Carboplatin-based versus cisplatin-based chemotherapy in the treatment of surgically incurable advanced bladder carcinoma

Cancer. 1997 Nov 15;80(10):1966-72. doi: 10.1002/(sici)1097-0142(19971115)80:10<1966::aid-cncr14>;2-w.


Background: The carboplatin-based chemotherapeutic regimen M-CAVI (methotrexate, carboplatin, and vinblastine) is active against bladder carcinoma and can be administered to patients who are ineligible to receive cisplatin or doxorubicin. The authors designed a randomized study to evaluate whether M-CAVI offers a therapeutic advantage over the cisplatin-based regimen M-VAC (methotrexate, vinblastine, doxorubicin, and cisplatin) in the treatment of patients with surgically incurable advanced bladder carcinoma.

Methods: Patients with surgically incurable advanced bladder carcinoma were enrolled on a randomized trial comparing M-CAVI, which consists of carboplatin (300 mg/m2 on Day 2, adjusted using Calvert's formula for an area under the curve of 5), methotrexate (30 mg/m2 on Days 1, 15, and 22), and vinblastine (3 mg/m2 on Days 2, 15, and 22) administered every 28 days, versus standard M-VAC. The eligibility criteria included histologically proven bladder carcinoma, surgically incurable disease, and no prior chemotherapy. Patients were treated until disease progression or unacceptable toxicity occurred.

Results: From January 1989 to January 1994, 47 assessable patients were included. Seventeen patients had lymph node disease and 30 had distant metastatic disease. Twenty-three patients were randomized to receive M-CAVI and 24 to receive M-VAC. Patient characteristics in the two groups were similar. Overall response rates were 39% (95% confidence interval [CI], 20-62%) for M-CAVI and 52% (95% CI, 30-73%) for M-VAC (P = 0.3), with 3 complete responses observed among patients treated with M-VAC and none among those in the M-CAVI group. M-VAC was associated with more gastrointestinal toxicity, stomatitis, alopecia, and Grade 4 neutropenia than M-CAVI. One toxicity-related death occurred in the M-VAC group. There was a statistically significant difference in median disease-related survival time favoring M-VAC (16 months; range, 6 to 22+) versus M-CAVI (9 months; range, 6 to 14+) (P = 0.03).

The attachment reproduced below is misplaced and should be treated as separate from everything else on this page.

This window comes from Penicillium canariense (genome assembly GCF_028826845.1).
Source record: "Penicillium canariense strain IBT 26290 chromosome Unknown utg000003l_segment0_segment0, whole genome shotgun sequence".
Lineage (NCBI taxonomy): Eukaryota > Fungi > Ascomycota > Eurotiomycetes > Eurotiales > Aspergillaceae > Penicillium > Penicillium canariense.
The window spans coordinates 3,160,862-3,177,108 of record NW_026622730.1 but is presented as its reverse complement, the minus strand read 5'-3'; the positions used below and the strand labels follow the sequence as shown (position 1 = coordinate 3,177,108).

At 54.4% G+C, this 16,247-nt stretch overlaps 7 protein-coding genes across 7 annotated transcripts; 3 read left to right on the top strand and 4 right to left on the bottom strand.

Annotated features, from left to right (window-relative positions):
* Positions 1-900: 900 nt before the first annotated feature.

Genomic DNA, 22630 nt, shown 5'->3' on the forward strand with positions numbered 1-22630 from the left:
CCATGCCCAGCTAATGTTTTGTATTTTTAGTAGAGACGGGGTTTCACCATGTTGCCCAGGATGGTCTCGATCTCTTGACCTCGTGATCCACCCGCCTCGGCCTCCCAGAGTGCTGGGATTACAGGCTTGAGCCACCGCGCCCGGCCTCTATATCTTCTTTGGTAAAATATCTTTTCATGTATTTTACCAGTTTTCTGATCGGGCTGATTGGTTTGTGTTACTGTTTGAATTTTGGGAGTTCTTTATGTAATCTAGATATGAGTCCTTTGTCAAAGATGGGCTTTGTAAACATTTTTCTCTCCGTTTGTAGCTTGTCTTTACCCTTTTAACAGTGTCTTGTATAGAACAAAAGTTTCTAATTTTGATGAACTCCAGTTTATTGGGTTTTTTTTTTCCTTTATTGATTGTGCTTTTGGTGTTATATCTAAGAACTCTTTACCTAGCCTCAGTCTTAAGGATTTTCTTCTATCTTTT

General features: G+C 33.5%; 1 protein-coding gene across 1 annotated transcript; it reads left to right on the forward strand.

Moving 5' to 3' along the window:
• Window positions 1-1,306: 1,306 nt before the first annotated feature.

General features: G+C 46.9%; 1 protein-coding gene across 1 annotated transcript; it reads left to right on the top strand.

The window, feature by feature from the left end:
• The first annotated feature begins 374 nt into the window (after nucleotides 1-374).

Conclusions: M-CAVI is less toxic but less active than M-VAC in the treatment of patients with advanced bladder carcinoma. Carboplatin-based regimens in which carboplatin is administered at the dose range used in the current study should be reserved for patients who cannot tolerate cisplatin treatment. Further research is required to assess the impact of high dose carboplatin in the treatment of this disease.

Publication types

  • Clinical Trial
  • Comparative Study
  • Randomized Controlled Trial

MeSH terms

  • Adult
  • Aged
  • Antineoplastic Combined Chemotherapy Protocols / therapeutic use*
  • Carboplatin / administration & dosage
  • Carboplatin / adverse effects
  • Cisplatin / administration & dosage
  • Cisplatin / adverse effects
  • Doxorubicin / administration & dosage
  • Doxorubicin / adverse effects
  • Female
  • Humans
  • Male
  • Methotrexate / administration & dosage
  • Methotrexate / adverse effects
  • Middle Aged
  • Prospective Studies
  • Treatment Outcome
  • Urinary Bladder Neoplasms / drug therapy*
  • Urinary Bladder Neoplasms / mortality
  • Vinblastine / administration & dosage
  • Vinblastine / adverse effects


  • Vinblastine
  • Doxorubicin
  • Carboplatin
  • Cisplatin
  • Methotrexate

Supplementary concepts

  • M-CAVI protocol
  • M-VAC protocol